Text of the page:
In doing so it will become a strategic counterweight to China, which the US and its western allies have been trying to establish. They have demonstrated that they are prepared to bend the rules of nuclear non-proliferation where it serves their interests.

Another example is India’s recent missile tests. The Indian media noted that the government had postponed the tests for a year or more to avoid diplomatic opposition to its membership application to Missile Technology Control Regime, a 34-nation group established to prevent the proliferation of missiles capable of carrying a 500-kilogram warhead more than 300km. The group accepted India into its ranks in July last year.

Similarly, a US campaign for India’s membership to the 48-nation Nuclear Suppliers Group, which regulates access to nuclear technologies, has been increasingly gathering global support. However, its proposal for a one-time change in membership criteria was vetoed by China, which said that it would only agree to a waiver if it were equally inclusive of India and Pakistan, its key ally.

In stark contrast, the US slapped sanctions on seven Pakistani entities involved in its ballistic missile programme on December 31, five days after the Agni-V test. It treats Pakistan’s nuclear weapons programme differently to that of India, citing heightened risks of proliferation.

Historically, this idea is based on the black-market activities of Pakistan’s former nuclear- weapons programme chief, Dr AQ Khan, who is accused of acquiring uranium-enrichment technology from North Korea. However, Pakistan shut down the AQ Khan network 13 years ago and brought all strategic weapons under the protection of the army’s strategic forces command – a force that has been expanded to 20,000 soldiers. Since then, there has been no complaint of black market proliferation.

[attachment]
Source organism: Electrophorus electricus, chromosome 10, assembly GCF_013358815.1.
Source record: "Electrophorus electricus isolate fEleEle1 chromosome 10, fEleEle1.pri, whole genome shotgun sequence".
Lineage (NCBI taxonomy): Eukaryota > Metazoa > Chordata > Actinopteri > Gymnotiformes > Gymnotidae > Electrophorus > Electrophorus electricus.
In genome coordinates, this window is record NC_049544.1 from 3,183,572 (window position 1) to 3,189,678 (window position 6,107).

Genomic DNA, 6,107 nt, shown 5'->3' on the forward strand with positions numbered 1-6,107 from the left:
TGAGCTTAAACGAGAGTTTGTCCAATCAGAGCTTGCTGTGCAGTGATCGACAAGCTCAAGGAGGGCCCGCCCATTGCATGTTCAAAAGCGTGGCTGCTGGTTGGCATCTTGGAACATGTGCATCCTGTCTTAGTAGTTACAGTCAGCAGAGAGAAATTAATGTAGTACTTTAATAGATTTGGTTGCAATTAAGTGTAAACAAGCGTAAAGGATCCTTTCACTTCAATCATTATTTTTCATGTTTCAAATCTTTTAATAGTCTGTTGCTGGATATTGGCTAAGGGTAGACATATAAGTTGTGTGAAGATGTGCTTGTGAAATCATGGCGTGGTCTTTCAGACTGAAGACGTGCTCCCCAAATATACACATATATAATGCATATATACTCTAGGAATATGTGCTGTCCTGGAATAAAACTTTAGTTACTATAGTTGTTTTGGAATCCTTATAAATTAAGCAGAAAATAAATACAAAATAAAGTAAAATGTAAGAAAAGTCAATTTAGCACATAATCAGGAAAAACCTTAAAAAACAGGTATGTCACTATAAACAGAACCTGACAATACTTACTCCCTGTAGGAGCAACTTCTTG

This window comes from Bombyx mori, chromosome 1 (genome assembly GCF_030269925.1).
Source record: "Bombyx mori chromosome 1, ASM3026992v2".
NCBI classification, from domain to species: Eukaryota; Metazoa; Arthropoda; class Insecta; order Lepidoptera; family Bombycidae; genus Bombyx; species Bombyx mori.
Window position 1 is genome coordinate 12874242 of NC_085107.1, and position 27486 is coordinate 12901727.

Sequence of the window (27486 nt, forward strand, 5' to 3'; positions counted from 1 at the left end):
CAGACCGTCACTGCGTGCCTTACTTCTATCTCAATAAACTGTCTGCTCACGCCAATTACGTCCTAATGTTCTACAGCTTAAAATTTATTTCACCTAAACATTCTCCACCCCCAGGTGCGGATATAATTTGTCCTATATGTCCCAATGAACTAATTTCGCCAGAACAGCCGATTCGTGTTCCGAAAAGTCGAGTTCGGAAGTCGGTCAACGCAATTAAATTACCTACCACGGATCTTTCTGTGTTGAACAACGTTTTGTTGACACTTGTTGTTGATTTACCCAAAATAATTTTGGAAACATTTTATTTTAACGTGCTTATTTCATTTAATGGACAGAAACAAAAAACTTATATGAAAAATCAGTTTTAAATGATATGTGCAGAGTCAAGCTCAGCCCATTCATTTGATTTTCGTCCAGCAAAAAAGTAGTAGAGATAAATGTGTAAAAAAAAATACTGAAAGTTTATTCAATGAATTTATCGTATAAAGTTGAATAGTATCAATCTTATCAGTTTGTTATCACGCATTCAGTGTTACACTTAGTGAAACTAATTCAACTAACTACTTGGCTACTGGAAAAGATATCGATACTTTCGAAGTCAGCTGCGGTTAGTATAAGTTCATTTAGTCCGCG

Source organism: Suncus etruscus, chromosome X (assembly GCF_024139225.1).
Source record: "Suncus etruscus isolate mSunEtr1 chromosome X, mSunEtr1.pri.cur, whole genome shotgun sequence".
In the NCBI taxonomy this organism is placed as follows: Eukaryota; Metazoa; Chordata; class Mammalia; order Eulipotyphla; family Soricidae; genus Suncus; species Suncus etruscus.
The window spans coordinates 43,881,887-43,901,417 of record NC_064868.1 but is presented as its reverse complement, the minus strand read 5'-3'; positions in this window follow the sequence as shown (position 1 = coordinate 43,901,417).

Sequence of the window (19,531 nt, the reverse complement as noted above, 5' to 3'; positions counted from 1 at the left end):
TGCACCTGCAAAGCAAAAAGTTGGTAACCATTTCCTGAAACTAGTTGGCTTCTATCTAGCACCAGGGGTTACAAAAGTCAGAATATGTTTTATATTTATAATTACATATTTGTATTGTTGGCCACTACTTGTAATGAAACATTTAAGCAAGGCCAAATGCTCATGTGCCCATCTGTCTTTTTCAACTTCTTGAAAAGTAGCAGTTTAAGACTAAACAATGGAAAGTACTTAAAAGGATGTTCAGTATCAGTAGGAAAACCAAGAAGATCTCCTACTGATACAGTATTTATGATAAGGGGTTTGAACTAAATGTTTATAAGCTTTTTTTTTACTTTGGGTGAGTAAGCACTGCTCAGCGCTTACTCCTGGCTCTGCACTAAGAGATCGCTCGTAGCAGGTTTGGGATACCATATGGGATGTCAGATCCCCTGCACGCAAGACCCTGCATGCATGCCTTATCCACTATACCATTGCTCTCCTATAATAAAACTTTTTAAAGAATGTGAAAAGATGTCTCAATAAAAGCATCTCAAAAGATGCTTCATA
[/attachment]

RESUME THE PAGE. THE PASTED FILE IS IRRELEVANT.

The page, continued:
The West also cites concerns that Pakistan’s nuclear weapons could be stolen by jihadists who have waged war against the state for more than a decade. That scenario is hypothetical. While global jihadists have discussed the idea of acquiring weapons of mass destruction, there has been no known plot to steal a Pakistani nuclear weapon.

The scenario was visualised in the early days of the Taliban insurgency between 2007 and 2009. The jihadist threat to Pakistan has since been drastically curtailed by counterterrorism operations.

Pakistan’s nuclear assets are managed by a command and control system comparable to those operated by other nuclear powers, including India. Both countries have refused offers of technical cooperation or information sharing about their systems on the ground of sovereignty. Nonetheless, India and Pakistan possess equally efficient and sophisticated security mechanisms.

America’s discrimination is thus driven by geopolitical interest, as is China’s support for Pakistan. The transactional narrative of this diplomatic rivalry is typical of the global powers’ indifference to the consequences of proliferation. It has been 45 years since any country developed ICBMs and more than 35 years since it completed the nuclear triad – China in both cases.

Another historical comparison is provided by the timekeepers of the Doomsday Clock. The first time it read three-to-midnight was in 1949, when the Soviets first tested a nuclear device. Only once, in 1953, when the US tested its first thermonuclear weapon, have nuclear scientists ever thought the world to be any closer to the “unthinkable”.

Tom Hussain is a journalist and political analyst in Islamabad.